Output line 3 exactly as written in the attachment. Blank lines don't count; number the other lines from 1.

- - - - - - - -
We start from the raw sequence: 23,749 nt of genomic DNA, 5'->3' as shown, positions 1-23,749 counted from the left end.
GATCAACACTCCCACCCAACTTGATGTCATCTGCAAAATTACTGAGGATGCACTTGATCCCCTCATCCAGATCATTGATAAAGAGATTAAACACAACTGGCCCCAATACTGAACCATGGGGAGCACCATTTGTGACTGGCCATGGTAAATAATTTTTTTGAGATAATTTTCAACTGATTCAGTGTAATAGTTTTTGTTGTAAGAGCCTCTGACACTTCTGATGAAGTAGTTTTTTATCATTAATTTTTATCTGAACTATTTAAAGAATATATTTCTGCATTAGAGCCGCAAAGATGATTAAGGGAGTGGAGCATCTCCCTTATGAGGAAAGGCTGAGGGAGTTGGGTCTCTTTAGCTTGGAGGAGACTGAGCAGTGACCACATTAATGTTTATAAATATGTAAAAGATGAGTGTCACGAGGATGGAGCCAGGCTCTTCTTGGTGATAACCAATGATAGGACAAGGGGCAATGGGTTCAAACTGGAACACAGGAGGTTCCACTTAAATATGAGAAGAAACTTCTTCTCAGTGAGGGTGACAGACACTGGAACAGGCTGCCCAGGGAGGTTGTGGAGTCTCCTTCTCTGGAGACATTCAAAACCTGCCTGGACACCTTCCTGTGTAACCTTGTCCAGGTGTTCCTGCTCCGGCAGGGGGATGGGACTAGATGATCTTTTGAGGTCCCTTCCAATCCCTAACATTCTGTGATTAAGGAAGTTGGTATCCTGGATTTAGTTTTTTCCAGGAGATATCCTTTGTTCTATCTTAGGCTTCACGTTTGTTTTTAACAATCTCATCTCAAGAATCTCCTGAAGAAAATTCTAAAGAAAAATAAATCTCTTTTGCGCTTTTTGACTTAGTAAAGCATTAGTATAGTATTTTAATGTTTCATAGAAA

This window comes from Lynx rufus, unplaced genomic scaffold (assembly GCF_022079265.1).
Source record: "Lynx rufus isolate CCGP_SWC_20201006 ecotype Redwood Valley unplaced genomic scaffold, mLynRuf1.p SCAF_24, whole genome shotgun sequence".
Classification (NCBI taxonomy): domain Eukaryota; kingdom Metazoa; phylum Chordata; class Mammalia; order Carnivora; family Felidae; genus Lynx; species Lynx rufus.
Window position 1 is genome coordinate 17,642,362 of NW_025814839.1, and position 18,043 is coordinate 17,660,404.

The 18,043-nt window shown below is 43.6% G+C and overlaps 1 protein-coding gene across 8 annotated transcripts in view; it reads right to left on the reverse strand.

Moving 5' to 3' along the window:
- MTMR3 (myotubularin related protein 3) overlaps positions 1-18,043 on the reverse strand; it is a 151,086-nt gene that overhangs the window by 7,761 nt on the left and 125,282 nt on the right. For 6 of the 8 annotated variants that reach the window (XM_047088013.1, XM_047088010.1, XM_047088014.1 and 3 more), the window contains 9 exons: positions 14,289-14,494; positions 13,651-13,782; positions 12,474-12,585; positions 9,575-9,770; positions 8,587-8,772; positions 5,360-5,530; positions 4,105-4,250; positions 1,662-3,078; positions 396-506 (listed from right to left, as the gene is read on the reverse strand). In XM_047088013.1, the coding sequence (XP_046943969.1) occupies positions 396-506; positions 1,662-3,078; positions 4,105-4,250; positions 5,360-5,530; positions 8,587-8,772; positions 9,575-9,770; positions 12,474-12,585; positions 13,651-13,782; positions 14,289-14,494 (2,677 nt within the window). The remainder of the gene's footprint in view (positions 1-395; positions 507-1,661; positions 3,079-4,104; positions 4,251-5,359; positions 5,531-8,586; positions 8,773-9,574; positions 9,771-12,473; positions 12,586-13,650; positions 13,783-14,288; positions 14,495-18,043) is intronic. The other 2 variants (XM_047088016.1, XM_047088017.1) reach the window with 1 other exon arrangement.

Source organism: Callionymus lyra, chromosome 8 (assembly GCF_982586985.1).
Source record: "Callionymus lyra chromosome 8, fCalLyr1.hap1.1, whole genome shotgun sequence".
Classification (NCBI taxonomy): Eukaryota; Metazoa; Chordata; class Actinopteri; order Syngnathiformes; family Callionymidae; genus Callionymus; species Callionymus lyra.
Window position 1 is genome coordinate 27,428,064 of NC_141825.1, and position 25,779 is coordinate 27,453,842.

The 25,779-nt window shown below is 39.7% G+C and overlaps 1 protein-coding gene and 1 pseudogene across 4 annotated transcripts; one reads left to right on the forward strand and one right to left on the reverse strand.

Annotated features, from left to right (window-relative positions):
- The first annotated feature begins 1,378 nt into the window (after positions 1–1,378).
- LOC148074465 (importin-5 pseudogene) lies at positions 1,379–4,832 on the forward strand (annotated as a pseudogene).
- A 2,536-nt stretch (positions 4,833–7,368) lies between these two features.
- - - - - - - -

This window comes from Lynx rufus, unplaced genomic scaffold (assembly GCF_022079265.1).